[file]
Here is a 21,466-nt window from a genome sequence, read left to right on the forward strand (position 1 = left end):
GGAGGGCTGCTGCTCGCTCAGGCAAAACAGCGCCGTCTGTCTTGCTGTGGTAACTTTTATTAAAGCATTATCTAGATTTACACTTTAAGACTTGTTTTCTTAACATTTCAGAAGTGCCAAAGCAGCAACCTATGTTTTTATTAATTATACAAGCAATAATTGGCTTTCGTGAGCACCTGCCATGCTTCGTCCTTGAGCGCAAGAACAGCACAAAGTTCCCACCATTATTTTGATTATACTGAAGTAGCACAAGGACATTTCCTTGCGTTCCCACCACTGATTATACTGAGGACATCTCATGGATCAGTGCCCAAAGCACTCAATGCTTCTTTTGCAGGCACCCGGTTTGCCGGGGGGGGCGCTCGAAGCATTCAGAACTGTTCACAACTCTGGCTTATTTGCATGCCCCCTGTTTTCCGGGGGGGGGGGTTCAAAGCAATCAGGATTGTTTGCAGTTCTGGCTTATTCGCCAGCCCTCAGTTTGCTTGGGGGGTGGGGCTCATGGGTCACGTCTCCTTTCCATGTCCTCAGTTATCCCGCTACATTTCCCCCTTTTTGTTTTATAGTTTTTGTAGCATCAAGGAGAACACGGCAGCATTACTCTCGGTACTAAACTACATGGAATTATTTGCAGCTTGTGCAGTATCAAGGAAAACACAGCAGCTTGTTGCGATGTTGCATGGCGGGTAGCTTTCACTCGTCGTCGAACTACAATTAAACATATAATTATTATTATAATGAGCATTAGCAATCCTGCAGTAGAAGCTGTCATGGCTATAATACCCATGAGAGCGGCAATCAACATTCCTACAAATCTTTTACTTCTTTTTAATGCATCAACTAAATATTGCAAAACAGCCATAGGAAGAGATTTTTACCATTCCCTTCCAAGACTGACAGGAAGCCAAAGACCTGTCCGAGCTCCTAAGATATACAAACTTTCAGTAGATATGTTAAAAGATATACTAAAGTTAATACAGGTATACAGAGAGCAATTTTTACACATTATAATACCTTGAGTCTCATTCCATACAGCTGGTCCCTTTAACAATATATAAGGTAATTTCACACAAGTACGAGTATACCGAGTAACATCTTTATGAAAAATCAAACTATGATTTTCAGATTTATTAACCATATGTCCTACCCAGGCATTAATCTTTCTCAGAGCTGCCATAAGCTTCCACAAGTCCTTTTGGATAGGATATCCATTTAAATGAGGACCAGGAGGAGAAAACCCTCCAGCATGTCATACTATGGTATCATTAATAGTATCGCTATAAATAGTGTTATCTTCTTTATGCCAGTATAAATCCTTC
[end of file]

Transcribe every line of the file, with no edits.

Here is a 21,466-nt window from a genome sequence, read left to right on the forward strand (position 1 = left end):
GGAGGGCTGCTGCTCGCTCAGGCAAAACAGCGCCGTCTGTCTTGCTGTGGTAACTTTTATTAAAGCATTATCTAGATTTACACTTTAAGACTTGTTTTCTTAACATTTCAGAAGTGCCAAAGCAGCAACCTATGTTTTTATTAATTATACAAGCAATAATTGGCTTTCGTGAGCACCTGCCATGCTTCGTCCTTGAGCGCAAGAACAGCACAAAGTTCCCACCATTATTTTGATTATACTGAAGTAGCACAAGGACATTTCCTTGCGTTCCCACCACTGATTATACTGAGGACATCTCATGGATCAGTGCCCAAAGCACTCAATGCTTCTTTTGCAGGCACCCGGTTTGCCGGGGGGGGCGCTCGAAGCATTCAGAACTGTTCACAACTCTGGCTTATTTGCATGCCCCCTGTTTTCCGGGGGGGGGGGTTCAAAGCAATCAGGATTGTTTGCAGTTCTGGCTTATTCGCCAGCCCTCAGTTTGCTTGGGGGGTGGGGCTCATGGGTCACGTCTCCTTTCCATGTCCTCAGTTATCCCGCTACATTTCCCCCTTTTTGTTTTATAGTTTTTGTAGCATCAAGGAGAACACGGCAGCATTACTCTCGGTACTAAACTACATGGAATTATTTGCAGCTTGTGCAGTATCAAGGAAAACACAGCAGCTTGTTGCGATGTTGCATGGCGGGTAGCTTTCACTCGTCGTCGAACTACAATTAAACATATAATTATTATTATAATGAGCATTAGCAATCCTGCAGTAGAAGCTGTCATGGCTATAATACCCATGAGAGCGGCAATCAACATTCCTACAAATCTTTTACTTCTTTTTAATGCATCAACTAAATATTGCAAAACAGCCATAGGAAGAGATTTTTACCATTCCCTTCCAAGACTGACAGGAAGCCAAAGACCTGTCCGAGCTCCTAAGATATACAAACTTTCAGTAGATATGTTAAAAGATATACTAAAGTTAATACAGGTATACAGAGAGCAATTTTTACACATTATAATACCTTGAGTCTCATTCCATACAGCTGGTCCCTTTAACAATATATAAGGTAATTTCACACAAGTACGAGTATACCGAGTAACATCTTTATGAAAAATCAAACTATGATTTTCAGATTTATTAACCATATGTCCTACCCAGGCATTAATCTTTCTCAGAGCTGCCATAAGCTTCCACAAGTCCTTTTGGATAGGATATCCATTTAAATGAGGACCAGGAGGAGAAAACCCTCCAGCATGTCATACTATGGTATCATTAATAGTATCGCTATAAATAGTGTTATCTTCTTTATGCCAGTATAAATCCTTC